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Real Estate Law

Major issues in real estate and land law

While property laws can apply to different kinds of personal possessions (intellectual property law, for example), real estate law is concerned with buildings that are permanently fixed to the land, and with the land itself. Simply stated, as far as the law is concerned, "real" property is immovable.

From the time the offer is accepted and signed, to mortgage payments in the years to come, real estate law is an important part of buying, selling, working and living on a property. While some are lucky enough to avoid legal issues during their time in their residence, everyone needs certain legal services from the very start.

About Real Estate Law

Every real estate transaction rests on a comprehensive contract that outlines the inclusions, the time frame, and the responsibilities of the buyer and seller. Once you move beyond the contract, legal issues can arise in leasing agreements, mortgage payments and the construction law that applies to your dwelling.

Specific regulations apply to each state, and the details involved with mortgage agreements, abandoned-property law and landlord tenant law are likely beyond the scope of the average property buyer's or renter's expertise. For instance, do you know how to go about extending a lease after you've signed a contract? Some tenant rights aren't advertised, and some landlords hope those rights will be overlooked. An experienced lawyer can ensure that you know what you're getting into and defend your real estate rights if a conflict should arise.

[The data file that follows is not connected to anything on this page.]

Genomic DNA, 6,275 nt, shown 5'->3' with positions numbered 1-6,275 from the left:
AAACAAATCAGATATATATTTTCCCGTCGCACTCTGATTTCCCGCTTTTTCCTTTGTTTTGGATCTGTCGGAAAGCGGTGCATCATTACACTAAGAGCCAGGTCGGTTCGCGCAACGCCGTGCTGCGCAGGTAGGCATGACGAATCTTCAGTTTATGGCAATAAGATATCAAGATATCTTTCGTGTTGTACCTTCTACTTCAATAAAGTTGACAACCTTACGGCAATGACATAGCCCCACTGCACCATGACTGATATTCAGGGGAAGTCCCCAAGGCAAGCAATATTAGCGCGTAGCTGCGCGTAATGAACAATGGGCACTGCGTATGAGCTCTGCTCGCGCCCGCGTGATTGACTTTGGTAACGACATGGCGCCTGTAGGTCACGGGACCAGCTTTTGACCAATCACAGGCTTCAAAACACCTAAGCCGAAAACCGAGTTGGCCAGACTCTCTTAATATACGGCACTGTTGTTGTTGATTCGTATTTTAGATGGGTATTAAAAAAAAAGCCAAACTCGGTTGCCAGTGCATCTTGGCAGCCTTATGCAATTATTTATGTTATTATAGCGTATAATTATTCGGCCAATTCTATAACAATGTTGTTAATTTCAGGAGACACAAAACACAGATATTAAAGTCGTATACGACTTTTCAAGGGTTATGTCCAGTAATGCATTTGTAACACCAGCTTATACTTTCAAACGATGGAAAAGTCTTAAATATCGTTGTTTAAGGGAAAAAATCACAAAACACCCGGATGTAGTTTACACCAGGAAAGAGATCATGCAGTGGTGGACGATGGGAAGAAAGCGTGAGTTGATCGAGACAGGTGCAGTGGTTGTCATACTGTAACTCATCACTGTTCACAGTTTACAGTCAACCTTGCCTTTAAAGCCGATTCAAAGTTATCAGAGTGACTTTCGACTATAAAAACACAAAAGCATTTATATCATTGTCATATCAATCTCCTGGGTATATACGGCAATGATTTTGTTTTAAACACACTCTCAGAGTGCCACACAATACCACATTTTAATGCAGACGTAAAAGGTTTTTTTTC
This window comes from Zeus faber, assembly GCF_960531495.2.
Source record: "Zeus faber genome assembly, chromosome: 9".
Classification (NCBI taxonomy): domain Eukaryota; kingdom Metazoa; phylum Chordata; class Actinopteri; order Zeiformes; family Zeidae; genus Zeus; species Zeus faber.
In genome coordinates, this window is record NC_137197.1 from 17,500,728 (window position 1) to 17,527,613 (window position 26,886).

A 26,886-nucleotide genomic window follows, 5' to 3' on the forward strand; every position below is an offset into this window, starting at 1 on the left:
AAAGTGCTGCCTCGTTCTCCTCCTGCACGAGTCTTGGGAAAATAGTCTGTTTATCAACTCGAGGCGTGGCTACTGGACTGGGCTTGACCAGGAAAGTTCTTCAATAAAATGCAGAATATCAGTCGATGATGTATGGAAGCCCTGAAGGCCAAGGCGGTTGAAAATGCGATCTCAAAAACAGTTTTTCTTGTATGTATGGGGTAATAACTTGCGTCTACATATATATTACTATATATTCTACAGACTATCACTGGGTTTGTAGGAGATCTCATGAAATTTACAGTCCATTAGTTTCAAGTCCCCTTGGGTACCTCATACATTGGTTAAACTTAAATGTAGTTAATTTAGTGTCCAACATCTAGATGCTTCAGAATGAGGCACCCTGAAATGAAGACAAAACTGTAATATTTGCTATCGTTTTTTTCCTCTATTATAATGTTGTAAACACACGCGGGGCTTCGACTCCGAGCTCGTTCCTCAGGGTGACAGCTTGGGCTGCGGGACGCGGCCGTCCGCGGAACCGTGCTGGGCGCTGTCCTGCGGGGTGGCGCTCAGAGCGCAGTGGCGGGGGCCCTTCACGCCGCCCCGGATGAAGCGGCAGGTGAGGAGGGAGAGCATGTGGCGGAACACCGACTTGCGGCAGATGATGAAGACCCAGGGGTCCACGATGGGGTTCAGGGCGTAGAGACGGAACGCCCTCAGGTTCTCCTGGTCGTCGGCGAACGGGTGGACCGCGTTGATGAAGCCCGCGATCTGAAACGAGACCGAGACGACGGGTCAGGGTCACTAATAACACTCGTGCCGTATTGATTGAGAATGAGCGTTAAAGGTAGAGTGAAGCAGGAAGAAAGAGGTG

Legal Issues in Land Law and Mortgage Law

Mortgage law governs the payments made by the homebuyer to the lender; failure to pay the monthly fee may result in foreclosure, where the residence is reclaimed by the lender as payment for the loan. However, many states have measures in place to prevent a foreclosure from occurring—a qualified attorney can work with you to establish the most favorable mortgage terms and investigate your options for avoiding dramatic consequences if you are threatened by foreclosure.

Conflicts with neighbors are commonplace events for some homeowners. Land surveys are regular aspects of property maintenance, but what happens when a survey results in a discrepancy between your actual property line and your assumed property line? The consequence is often a property dispute. While many neighbors find a way to resolve their problems on their own, some must resort to legal advice and mediation to ease conflict. In fact, since a hasty act can lead to more legal trouble, you should always contact an attorney before taking matters into your own hands.

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